It is reported that nurse practitioners are well liked by many patients because of the way they provide care. Patients are more comfortable speaking with nurse practitioners due to more effective communication skills and more allotted time to have a discussion. It is felt that nurse practitioners also promote more self-care knowledge and information to improve health that patients greatly appreciate. All this comes from core nursing values that were established from the beginning of the nursing profession (Sangster-Gormley, Frisch, & Schreiber, 2013). Nurse practitioners practice “on a wide knowledge and skills base to enhance both care and clinical management, and also significantly provide clinical leadership to the whole care environment”…

    • 210 Words
    • 1 Page
    Good Essays
  • Better Essays

    Nursing Case Study

    • 3349 Words
    • 14 Pages

    My case study done at ward 3(female ward), Hospital T and the title is bronchopneumonia, I choose this title because that is often occur at the ward.…

    • 3349 Words
    • 14 Pages
    Better Essays
  • Good Essays

    Maurer and Smith. (2009). Community/Public Health Nursing Practice: Health for Families and Populations (4th ed). W.B. Saunders Company. Retrieved from…

    • 705 Words
    • 3 Pages
    Good Essays
  • Good Essays

    Family Care Nurse Practitioners are advanced practice nurses with a specialty in family care. They deal with patients of all ages, and this includes treating, diagnosing, counseling, and teaching them. This paper will discuss the degree necessary for the position, experience needed to obtain the position, professional associations, and professional journals. It will also state the work environment, daily activities, salary, demands, and my personal view of the career. Lastly, it will include three articles from health journals that are associated with a Family Care Nurse Practitioner.…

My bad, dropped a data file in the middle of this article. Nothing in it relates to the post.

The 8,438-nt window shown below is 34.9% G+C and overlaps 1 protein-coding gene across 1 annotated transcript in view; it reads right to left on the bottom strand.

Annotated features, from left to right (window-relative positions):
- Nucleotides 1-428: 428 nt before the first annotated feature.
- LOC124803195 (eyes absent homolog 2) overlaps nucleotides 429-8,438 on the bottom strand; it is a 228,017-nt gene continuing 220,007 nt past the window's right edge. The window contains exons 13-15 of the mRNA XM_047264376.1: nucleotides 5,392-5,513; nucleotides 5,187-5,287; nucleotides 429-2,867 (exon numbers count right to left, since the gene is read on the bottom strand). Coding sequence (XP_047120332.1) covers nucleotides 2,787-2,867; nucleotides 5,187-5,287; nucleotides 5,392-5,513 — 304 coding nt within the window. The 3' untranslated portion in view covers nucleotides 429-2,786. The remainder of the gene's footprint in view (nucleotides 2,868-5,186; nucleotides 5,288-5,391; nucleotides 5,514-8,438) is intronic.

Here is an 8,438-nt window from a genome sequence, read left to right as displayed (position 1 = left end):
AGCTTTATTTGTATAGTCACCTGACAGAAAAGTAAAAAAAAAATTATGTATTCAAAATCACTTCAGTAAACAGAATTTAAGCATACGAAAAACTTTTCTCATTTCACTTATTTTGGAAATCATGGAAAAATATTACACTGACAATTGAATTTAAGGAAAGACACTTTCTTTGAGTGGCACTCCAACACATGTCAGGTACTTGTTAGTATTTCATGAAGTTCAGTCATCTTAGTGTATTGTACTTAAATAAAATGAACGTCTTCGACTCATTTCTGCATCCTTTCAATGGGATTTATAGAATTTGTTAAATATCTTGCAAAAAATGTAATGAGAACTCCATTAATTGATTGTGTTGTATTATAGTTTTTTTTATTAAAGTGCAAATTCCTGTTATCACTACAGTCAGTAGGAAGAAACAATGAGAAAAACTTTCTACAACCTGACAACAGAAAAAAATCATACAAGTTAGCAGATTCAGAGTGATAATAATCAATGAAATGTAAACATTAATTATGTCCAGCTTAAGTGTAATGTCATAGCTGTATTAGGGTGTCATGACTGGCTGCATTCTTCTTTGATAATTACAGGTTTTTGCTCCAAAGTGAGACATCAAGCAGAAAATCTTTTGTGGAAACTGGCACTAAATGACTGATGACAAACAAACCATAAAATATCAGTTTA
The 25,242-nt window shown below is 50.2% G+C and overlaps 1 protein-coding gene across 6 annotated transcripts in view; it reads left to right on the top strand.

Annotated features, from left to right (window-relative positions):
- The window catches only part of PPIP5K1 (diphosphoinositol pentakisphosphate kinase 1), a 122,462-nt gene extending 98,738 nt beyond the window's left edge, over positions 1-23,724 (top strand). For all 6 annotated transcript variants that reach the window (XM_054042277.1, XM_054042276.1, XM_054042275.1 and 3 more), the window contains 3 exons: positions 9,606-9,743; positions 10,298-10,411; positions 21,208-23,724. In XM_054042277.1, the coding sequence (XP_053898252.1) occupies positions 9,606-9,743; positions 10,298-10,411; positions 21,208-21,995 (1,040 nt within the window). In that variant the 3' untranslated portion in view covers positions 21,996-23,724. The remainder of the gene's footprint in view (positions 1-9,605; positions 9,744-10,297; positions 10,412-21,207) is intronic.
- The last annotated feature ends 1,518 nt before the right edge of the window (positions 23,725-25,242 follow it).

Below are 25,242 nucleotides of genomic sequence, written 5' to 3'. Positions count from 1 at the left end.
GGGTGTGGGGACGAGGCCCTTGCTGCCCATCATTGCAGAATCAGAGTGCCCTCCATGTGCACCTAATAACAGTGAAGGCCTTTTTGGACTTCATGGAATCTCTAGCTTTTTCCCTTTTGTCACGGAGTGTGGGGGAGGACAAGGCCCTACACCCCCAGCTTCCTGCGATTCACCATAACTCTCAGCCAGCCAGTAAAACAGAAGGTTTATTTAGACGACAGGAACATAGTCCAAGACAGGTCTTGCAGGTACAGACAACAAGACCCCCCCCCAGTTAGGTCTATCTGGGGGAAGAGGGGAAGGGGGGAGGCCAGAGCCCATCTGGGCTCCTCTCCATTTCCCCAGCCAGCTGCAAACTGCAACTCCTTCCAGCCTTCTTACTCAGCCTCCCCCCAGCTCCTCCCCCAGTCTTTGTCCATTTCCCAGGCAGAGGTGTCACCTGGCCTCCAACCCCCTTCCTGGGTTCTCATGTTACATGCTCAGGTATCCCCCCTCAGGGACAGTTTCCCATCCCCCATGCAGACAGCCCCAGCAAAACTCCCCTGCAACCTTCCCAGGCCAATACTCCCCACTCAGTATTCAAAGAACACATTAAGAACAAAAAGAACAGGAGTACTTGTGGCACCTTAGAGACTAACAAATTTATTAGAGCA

• 1865 Words
    • 8 Pages
    Good Essays
  • Satisfactory Essays

    Gcu Community Health

    • 296 Words
    • 2 Pages

    Maurer, F. & Smith, C. (2009). Community/Public Health Nursing Practice: Health for Families and Populations, 4th…

    • 296 Words
    • 2 Pages
    Satisfactory Essays
  • Good Essays

    Nursing Case Study

    • 8488 Words
    • 34 Pages

    AS, is a 74 year old male. He is married and has 3 children, and a few grand children. He lives in south bend with his wife and his youngest daughter. He seemed to be a family man. His family was in and out of the hospital while he was there. He is a very outspoken person; his family was very supportive.AS, formally worked for the city but is now retired. He is a full code with no known drug allergies. He presented to the emergency room with a fever of 100 degrees and complications from chemotherapy. Subjective symptoms upon admission were; nausea, vomiting and pain. Objective symptoms were a temperature of 100 degrees, and elevated blood pressure. He seemed calm, and was adjusting well with treatment and has accepted his medical condition. He has a past medical history of; Coronary artery disease (CAD), chronic renal insufficiency, myocardial infraction, and Gerd.…

    • 8488 Words
    • 34 Pages
    Good Essays
  • Best Essays

    Frost, K.J. (2007) An overview of antibiotic therapy. Nursing Standard. 22 (9) pp51-57 (online) available at…

    • 2936 Words
    • 12 Pages
    Best Essays